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Leeds high street knifeman terror

Court story

Court story

A DAD who created panic by going on a supermarket rampage armed with knives has been detained under the Mental Health Act.

Customers fled in terror and it was feared a group of children were going to be attacked by Michael Palmer during the incident in Harehills, Leeds.

A court heard Palmer, 32, took two large kitchen knives from the homeware aisle at the ASDA store on Harehills Lane before taking them out of their packaging and using them to attack a cake stand.

A major alert was sparked after Palmer then walked out of the store clutching the weapons and was spotted by worried members of the public as he walked along Harehills Lane during a busy Sunday afternoon on Father’s Day, June 16, this year.

One witness described seeing Palmer staring at a group of children and feared he was going to attack one of the them.

Palmer then ran at a local resident who was standing in his garden when he shouted at him to drop the weapons.

The dad-of-four thrust one of the knives through his garden fence and it cut the man’s hand as he tried to defend himself with a spade.

Palmer then went into a Sainsbury’s local store and created panic.

David Mackay, prosecuting, said customers including women and children suffered injuries as they fell over trying to run from the store and food and drink was knocked over.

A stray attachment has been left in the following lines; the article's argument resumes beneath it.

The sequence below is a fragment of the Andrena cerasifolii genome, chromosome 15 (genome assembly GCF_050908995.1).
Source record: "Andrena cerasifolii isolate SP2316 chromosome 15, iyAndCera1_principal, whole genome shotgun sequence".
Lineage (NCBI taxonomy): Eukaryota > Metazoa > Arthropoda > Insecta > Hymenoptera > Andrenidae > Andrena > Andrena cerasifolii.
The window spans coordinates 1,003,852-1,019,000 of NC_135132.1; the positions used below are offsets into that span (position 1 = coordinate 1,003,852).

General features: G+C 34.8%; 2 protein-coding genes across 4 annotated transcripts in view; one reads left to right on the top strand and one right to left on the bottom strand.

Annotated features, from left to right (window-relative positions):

A woman who had two children with her had to pick the youngsters up and flee the store as she was not able to push their pram out of the building.

Palmer, of Brownhills Crescent, Harehills, then discharged a fire extinguisher at police officers before locking himself into an office for five hours.

Negotiators were called to try to persuade Palmer to give himself up. During the stand-off he lit a number of fires and firefighters had to knock down a wall to tackle the blaze.

Palmer eventually gave himself up around 6pm. He pleaded guilty to arson being reckless as to whether life was endangered, assault and possession of a bladed article.

A court heard evidence from a doctor who described how Palmer was suffering from paranoid schizophrenia but was responding well to treatment at New Lodge secure unit in Wakefield.

Palmer’s barrister, Narinder Rathour, said Palmer committed the offences after becoming upset at not being able to see his children on Fathers’ Day.

Judge Neil Clark imposed a Hospital Order under the Mental Health Act to enable Palmer to continue to receive treatment for his condition.

He said: “All of this is linked to the fact that you have an illness which you yourself recognise.”

 
 
 

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